In California, Florida and other locations, there is an ongoing move away from styles popular in the last 15 years to a more contemporary aesthetic. In her area, Rey also sees a desire for an East Coastinspired style. “Mediterranean has taken a back seat to these styles, and it was the number one choice probably 10 years ago,” says Rey. Farmhouse, which typically combines rustic elements on the exterior with an interior mix of contemporary influences such as soaring ceilings paired with organic materials including reclaimed wood, is emerging as a preference, even in Miami. “It is the latest development among very high-end buyers,” explains Rey. Farmhouse topped transitional and contemporary styles as a preference for kitchens in a recent annual national design trends survey of kitchen experts. For both exteriors and interiors, contemporary or modern is moving away from the iconic hardedged expression. “Modern has been the rage for the past few years, but the concept is evolving. It went from glass/steel cold boxes to a softer approach utilizing natural elements such as wood, stone and living walls,” explains Hertzberg.
In other places, traditional vernaculars, such as Colonial or Saltbox in New England, remain popular, but buyers look for updated interiors. “We have a busy market with limited inventory,” says Anne Blumenhaur Smith, an agent with Coldwell Banker Residential Brokerage in Duxbury, Massachusetts.
Still, if a house doesn’t look right or have that certain feel, it tends to linger on the market. Design itself has become transformative. Rey explains: “If you buy a penthouse in one of the top buildings, that would be considered luxury. Once you bring in a top interior designer and you have beautiful finishes, all of that really makes it something luxurious.”
Comfort was typically not an attribute of grand residences; today it is. Grubb uses fabrics with a softer hand and down-wrapped pillows. “We are going to see lots more rounded edges, softer, curvier pieces,” says New York designer Shawn Henderson. “People are getting used to the idea of having depth in their colors and designs instead of it being all light and bright. They’re starting to value cozy spaces and things that are a little more dynamic and interesting,” says Mondi. Children and families are important to today’s design narrative.
“We don’t have too many clients really where they have rooms where they don’t want the kids to be. You don’t do a lot of design like that. We’re certainly sensitive to functionality and how things are going to wear,” says Christine Markatos Lowe, owner of an eponymous design firm in Santa Monica. Rather than aesthetics, the “biggest trend in luxury home building is people are putting more activities for themselves into their houses,” says Morgante, citing recent inclusions of in-house basketball courts, bowling alleys, poker rooms and indoor swimming pools.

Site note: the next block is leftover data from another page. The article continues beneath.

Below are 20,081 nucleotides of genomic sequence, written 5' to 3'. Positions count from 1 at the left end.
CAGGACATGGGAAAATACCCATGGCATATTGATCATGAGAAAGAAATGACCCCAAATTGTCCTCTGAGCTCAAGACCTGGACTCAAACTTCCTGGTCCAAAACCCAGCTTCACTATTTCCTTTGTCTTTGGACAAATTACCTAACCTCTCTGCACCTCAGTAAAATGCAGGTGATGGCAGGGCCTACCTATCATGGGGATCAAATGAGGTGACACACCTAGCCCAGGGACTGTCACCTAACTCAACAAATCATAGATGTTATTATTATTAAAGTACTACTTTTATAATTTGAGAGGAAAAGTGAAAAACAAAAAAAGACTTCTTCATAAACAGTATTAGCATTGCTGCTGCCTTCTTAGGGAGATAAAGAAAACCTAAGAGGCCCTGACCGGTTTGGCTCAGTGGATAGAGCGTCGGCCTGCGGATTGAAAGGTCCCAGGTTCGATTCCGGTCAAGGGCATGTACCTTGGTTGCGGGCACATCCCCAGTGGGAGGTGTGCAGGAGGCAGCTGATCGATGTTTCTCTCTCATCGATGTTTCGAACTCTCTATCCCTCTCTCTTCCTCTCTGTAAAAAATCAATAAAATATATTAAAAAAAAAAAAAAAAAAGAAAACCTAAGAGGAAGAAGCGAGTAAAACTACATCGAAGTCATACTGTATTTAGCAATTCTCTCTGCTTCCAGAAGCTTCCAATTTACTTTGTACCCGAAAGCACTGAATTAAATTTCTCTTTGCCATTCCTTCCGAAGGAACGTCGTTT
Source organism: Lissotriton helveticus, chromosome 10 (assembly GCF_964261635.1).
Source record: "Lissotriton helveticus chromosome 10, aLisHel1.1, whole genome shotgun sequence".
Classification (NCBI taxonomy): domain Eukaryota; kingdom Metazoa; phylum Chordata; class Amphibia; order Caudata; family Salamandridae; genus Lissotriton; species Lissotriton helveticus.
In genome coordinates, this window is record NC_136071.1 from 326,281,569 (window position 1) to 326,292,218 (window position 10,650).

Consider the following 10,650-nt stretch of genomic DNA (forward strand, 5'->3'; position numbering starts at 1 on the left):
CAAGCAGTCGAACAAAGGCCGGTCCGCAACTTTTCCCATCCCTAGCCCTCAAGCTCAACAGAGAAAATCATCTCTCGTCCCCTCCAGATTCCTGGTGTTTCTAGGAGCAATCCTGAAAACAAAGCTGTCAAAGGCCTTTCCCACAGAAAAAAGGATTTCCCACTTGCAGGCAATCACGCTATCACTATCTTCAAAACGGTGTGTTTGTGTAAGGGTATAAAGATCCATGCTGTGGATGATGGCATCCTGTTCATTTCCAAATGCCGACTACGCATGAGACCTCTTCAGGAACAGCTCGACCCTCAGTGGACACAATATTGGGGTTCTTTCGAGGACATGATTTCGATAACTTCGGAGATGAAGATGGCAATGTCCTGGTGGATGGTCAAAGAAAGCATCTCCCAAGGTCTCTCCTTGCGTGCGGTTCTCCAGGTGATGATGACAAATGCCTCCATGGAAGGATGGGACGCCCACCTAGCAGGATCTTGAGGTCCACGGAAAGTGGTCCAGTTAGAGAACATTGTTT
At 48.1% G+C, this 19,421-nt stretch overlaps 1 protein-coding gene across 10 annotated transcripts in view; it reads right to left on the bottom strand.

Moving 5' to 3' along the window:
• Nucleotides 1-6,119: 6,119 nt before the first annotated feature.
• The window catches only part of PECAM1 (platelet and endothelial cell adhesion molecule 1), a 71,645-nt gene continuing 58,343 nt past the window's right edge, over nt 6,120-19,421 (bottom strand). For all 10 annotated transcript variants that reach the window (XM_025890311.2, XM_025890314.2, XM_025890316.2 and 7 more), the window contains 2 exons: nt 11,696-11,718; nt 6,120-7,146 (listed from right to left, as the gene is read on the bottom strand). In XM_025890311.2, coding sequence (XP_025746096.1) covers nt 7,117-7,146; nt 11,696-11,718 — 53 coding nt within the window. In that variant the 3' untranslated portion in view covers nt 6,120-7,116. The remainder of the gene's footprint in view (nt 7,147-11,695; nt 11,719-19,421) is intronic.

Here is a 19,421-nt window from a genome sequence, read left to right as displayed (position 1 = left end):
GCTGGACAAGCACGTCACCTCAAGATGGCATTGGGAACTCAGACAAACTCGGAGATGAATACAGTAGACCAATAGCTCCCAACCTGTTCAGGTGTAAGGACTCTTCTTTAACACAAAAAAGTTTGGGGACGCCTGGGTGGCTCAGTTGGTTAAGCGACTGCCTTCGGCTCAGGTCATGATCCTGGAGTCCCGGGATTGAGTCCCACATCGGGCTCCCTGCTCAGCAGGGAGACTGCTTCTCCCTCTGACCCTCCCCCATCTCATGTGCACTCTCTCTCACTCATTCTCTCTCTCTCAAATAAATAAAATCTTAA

In many places, basements are popular again, offering not only found square footage, but also an extensive expanse to create an entire amenity level. Ten years ago, according to Rey, “only movie moguls and big movie stars wanted screening rooms; now it’s become a pretty common asset.” Among Markatos Lowe’s clients, media rooms and screening rooms are a must-have. In other regions, theater rooms are morphing into rec rooms and club rooms. Wine cellars with space for tasting or entire meals were a rarity. Rey says, “Every house has a wine cellar now, and if they have space they are going to have a tasting area.” Health and wellness amenities in homes, as well as condos, are just beginning to gain traction with additions of meditation rooms, Pilates studios, yoga terraces, spinning rooms and steam/sauna rooms.
“Technology is going to be big, that’s probably where we’re going to see the biggest luxury changes,” says Kean, whose designs merit certifications for energy efficiency, including LEED Platinum. “Even if the homes are big, I think homeowners want to feel like they’re giving something back,” he says. He is also seeing strong interest in batteries and solar. “I can’t tell you how many people have asked about the new solar roof panels that will be out soon.”
Smart-home technology has gone from a wow feature 10 years ago, to something that is expected in a high-end home. Hertzberg works with developers, and he suggests for technology they must cover all of the elements such as smart lights, temperature control, music, locks and security. Expect to see technology become more integral to homes as it increasingly syncs with function. As the pace of innovation and adaptation accelerates, the best may still be to come in the near future.
By Camilla McLaughlin
This story originally appeared in Homes & Estates magazine.